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Arizona WWII veterans take dream flight in iconic aircraft

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Posted at 11:12 AM, Sep 17, 2021
and last updated 2021-09-17 11:12:43-04

PHOENIX — On the tarmac at Deer Valley Airport, a restored Boeing Stearman Biplane sits at the ready. It’s an unusual sight but iconic to the men soon to sit in its cockpit.

“He said this is a World War II trainer,” said Phillip Leon to his father, Salvador.

“Ya, I remember them well,” said Salvador walking toward the plane.

Salvador Leon is a Navy man. Now 97, his service in World War II alongside his four brothers seemingly a lifetime ago.

“Oh, he’s looking forward to it. He’s very young at heart,” said His wife, Estella.

His love Estella has been by his side all along. The two married for over 70 years.

“Just being here, I’m already having a good time,” said Salvador to pilot Mike Summers while taking his seat.

“I love to hear that,” said Summers.

The man who watched countless planes launch aboard an aircraft carrier all those years ago, and survived a Kamikaze attack, is now strapped in for a special mission to honor his bravery.

“He’s so excited,” said his son Phillip.

The nonprofit Dream Flights is making it happen as part of Operation September Freedom.

“Our goal is to fly a thousand World War II veterans. So far, we’ve flown over 550,” said Tim Gardner with Dream Flights.

On this day, Leon is in good company. 99-year-old fellow Navy man and aircraft carrier electrician Ellsworth Gray also took to the skies.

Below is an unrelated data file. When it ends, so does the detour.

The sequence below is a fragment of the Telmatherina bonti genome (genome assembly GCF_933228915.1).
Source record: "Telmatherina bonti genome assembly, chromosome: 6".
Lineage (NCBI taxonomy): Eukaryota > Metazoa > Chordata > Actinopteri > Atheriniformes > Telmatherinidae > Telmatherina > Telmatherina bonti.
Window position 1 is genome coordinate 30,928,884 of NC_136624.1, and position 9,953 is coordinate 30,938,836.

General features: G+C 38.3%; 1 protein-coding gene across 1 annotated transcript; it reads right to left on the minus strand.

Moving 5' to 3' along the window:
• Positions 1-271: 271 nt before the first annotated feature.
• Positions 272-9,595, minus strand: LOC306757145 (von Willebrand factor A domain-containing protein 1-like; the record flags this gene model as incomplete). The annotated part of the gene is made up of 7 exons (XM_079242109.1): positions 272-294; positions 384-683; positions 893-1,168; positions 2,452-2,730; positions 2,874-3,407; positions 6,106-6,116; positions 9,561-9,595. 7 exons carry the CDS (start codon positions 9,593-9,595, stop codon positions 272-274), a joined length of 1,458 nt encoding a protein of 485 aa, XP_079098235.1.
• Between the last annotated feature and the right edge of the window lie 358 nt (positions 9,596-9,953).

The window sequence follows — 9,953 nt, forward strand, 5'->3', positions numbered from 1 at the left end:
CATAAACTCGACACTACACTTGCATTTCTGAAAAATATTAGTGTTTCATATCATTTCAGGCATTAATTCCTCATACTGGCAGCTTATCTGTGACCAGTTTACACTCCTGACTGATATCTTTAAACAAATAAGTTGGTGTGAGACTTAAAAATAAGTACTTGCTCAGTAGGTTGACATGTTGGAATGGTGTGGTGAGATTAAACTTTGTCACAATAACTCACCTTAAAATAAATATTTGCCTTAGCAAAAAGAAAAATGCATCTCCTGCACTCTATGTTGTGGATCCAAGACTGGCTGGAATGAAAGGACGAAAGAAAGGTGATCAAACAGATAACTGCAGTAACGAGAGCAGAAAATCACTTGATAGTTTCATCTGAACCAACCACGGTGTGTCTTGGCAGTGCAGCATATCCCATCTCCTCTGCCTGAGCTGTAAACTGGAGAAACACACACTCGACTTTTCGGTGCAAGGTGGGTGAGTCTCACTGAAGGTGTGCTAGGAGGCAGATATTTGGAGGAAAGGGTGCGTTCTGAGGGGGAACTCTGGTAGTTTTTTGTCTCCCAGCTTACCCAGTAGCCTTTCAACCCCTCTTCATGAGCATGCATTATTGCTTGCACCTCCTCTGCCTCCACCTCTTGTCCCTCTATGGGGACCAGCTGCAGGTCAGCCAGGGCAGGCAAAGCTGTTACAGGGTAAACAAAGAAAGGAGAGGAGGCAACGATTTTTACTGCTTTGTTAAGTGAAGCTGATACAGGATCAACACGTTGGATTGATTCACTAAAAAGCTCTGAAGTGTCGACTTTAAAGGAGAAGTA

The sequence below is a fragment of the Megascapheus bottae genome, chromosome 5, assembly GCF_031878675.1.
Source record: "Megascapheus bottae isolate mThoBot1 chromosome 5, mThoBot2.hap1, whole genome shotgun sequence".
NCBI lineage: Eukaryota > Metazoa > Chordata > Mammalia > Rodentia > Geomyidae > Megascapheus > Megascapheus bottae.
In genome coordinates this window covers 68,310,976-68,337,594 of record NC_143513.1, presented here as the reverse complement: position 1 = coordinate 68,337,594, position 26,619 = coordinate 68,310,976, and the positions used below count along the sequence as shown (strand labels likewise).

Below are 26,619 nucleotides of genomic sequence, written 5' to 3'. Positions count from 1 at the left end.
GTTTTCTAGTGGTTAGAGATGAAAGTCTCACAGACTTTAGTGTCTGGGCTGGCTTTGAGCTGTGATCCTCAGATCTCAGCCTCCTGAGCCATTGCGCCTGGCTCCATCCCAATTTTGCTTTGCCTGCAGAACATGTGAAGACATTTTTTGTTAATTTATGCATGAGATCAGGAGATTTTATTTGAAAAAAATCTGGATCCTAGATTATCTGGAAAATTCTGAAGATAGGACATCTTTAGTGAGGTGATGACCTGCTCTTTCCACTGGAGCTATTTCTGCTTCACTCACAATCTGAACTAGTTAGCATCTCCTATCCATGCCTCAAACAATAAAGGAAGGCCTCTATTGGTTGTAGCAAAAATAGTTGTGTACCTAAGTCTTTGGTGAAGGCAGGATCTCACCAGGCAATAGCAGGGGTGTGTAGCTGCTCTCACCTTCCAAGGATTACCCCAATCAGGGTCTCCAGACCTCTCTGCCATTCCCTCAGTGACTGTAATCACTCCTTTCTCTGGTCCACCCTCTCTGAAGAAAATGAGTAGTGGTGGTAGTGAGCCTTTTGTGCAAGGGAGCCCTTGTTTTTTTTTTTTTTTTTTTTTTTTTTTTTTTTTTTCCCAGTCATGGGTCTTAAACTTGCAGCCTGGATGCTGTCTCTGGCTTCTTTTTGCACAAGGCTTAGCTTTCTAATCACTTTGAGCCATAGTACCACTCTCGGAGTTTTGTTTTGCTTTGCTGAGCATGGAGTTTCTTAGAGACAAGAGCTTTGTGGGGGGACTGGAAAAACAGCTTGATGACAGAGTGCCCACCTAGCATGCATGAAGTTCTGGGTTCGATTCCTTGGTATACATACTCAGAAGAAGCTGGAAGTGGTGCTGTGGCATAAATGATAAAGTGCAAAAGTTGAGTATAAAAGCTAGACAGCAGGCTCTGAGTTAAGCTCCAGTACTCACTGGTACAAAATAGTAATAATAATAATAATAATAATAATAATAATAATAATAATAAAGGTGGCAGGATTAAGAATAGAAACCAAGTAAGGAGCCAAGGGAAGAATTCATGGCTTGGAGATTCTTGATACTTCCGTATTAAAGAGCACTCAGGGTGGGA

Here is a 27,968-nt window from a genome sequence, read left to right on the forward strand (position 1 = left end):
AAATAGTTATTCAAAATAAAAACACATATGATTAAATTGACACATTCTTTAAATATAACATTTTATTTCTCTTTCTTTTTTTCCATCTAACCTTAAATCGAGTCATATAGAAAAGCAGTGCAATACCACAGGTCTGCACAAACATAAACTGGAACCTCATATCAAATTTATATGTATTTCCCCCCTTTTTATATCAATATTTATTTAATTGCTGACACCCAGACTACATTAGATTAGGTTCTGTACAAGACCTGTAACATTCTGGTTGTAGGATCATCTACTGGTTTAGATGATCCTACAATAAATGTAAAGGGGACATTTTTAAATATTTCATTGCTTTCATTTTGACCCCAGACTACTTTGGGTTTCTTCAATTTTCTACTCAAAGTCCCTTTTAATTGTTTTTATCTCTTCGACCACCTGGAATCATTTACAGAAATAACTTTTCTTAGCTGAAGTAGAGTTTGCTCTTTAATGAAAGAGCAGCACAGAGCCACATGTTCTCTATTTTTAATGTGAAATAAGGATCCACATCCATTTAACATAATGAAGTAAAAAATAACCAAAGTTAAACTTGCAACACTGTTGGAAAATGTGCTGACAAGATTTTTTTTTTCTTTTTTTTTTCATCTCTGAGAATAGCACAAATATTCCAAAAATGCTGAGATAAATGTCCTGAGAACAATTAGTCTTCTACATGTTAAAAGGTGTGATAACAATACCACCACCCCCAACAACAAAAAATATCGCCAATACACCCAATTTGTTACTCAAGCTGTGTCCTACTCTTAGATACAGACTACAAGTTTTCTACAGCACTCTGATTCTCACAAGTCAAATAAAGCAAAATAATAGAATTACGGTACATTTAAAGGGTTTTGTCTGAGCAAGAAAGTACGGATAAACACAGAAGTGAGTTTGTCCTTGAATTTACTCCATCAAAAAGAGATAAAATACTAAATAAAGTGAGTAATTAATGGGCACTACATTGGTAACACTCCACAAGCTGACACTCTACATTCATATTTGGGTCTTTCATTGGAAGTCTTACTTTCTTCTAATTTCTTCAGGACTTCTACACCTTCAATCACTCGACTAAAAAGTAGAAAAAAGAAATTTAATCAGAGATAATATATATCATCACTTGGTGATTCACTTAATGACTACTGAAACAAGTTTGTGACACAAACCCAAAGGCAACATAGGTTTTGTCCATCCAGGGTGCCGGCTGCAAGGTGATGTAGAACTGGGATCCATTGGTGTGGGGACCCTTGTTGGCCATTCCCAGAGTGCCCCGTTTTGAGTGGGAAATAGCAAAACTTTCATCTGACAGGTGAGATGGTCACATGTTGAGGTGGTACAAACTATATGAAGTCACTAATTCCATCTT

“He served on the Bunker Hill, which was Kamikazied twice from both sides, and was trapped under the water in a compartment for nine hours,” said Ellsworth's son Donald.

It’s stories like that which provide the perspective needed to understand what makes these moments so special.

“Be careful now. I want to see you here next year,” said Leon to Ellsworth.

While their words may escape them here and there due to age, in the clouds, none are needed. The sheer joy is all that matters while cruising 1,000 feet above the city.

Back on the ground, both men received a commemorative hat from their pilot. Forever leaving their mark with a signature on the plane's tail., joining veterans of the past and those yet to come in a tribute to the greatest generation.

“Thank you, gentleman and everybody, and I still consider it a privilege to have served our country,” said Leon to his family, friends, and the flight crew who made it all possible.

Cameron Polom at KNXV first reported this story.